9. Mark Blicavs – 90 points (131st overall)
Best & Fairest finish: First; his second medal as Geelong’s Best & Fairest.
Last year’s result: 12th.
Notable games: None.
All-Australian 40-man roster.

10. Brandan Parfitt – 80 points (163rd overall)
Best & Fairest finish: not in top ten
Last year’s result: 26th
Notable games: One dominant game, in R4, and one notable game, in R22.


(Photo by Michael Dodge/Getty Images)

Geelong had eight top 100 players and 12 top 200 players in the 2018 ELO-FF meta-rankings.

Honourable mentions
Jack Henry – 14th place (53 points) – One prominent game (in R7); voted Best Young Player.
George Horlin-Smith – 24th place (15 points) – One prominent game (in R5); voted Best Clubman.
Jake Kolodjashnij – 15th place (31 points) – 8th place in Best & Fairest voting
Harry Taylor – 21st place (17 points) – First on the club during finals.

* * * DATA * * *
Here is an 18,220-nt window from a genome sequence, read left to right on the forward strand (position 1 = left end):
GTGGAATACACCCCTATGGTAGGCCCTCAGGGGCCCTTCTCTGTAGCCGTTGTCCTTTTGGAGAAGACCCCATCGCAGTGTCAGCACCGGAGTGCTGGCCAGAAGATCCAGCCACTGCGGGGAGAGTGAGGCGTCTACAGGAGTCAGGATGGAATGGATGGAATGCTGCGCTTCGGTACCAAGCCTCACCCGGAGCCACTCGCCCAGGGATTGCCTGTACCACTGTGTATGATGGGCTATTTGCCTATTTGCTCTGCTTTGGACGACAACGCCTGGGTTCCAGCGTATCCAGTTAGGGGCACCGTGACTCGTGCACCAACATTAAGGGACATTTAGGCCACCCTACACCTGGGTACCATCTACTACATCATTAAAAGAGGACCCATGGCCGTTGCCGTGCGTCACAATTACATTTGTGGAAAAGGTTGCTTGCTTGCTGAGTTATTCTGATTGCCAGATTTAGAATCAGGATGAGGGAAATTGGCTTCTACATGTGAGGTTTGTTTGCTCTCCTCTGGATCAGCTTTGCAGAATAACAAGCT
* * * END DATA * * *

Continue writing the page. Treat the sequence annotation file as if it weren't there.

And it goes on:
Zach Tuohy – 11th place (75 points) – 10th place in Best & Fairest voting; third on the club during finals.

Player movement during the trade period

In: Luke Dalhaus, Nathan Krueger, Gary Rohan.
Gone: George Horlin-Smith, Lincoln McCarthy, Jackson Thurlow.
Current list of draft picks: 12, 50, 59, 60, 70, 87.

2019 List highlights


Backs: Jed Bews, Mark Blicavs, Lachie Henderson, Jack Henry, Jake Kolodjashnij, Tom Stewart, Harry Taylor, Zach Tuohy.
Midfielders: Nakia Cockatoo, Charlie Constable, Jordan Cunico, Patrick Dangerfield, Mitch Duncan, Cam Guthrie, Tim Kelly, Joel Selwood, Scott Selwood.
Ruckmen: Rhys Stanley.
Forwards: Gary Ablett Jr, Wylie Buzza, Luke Dalhaus, Lachie Fogerty, Tom Hawkins, Jamaine Jones, Sam Menegola, Daniel Menzel, Quinton Narkle, Brandan Parfitt, Esava Ratugolea, Gary Rohan.

Forecast for 2019

What provides substantial hope of improvement over the one-and-out performance shown in September? Luke Dalhaus? He’s a fine player, but is he really going to take the pressure off Tomahawk? Gary Rohan’s one of my favourite players, but he seems even less likely to provide that.

Meanwhile, Ablett and Selwood get another year older; Tim Kelly seems less than pleased to be west of the city, and momentum is not on their side.

We have them landing in 13th place next season, at the bottom of a tight pack with the Kangas, Giants, and Dockers.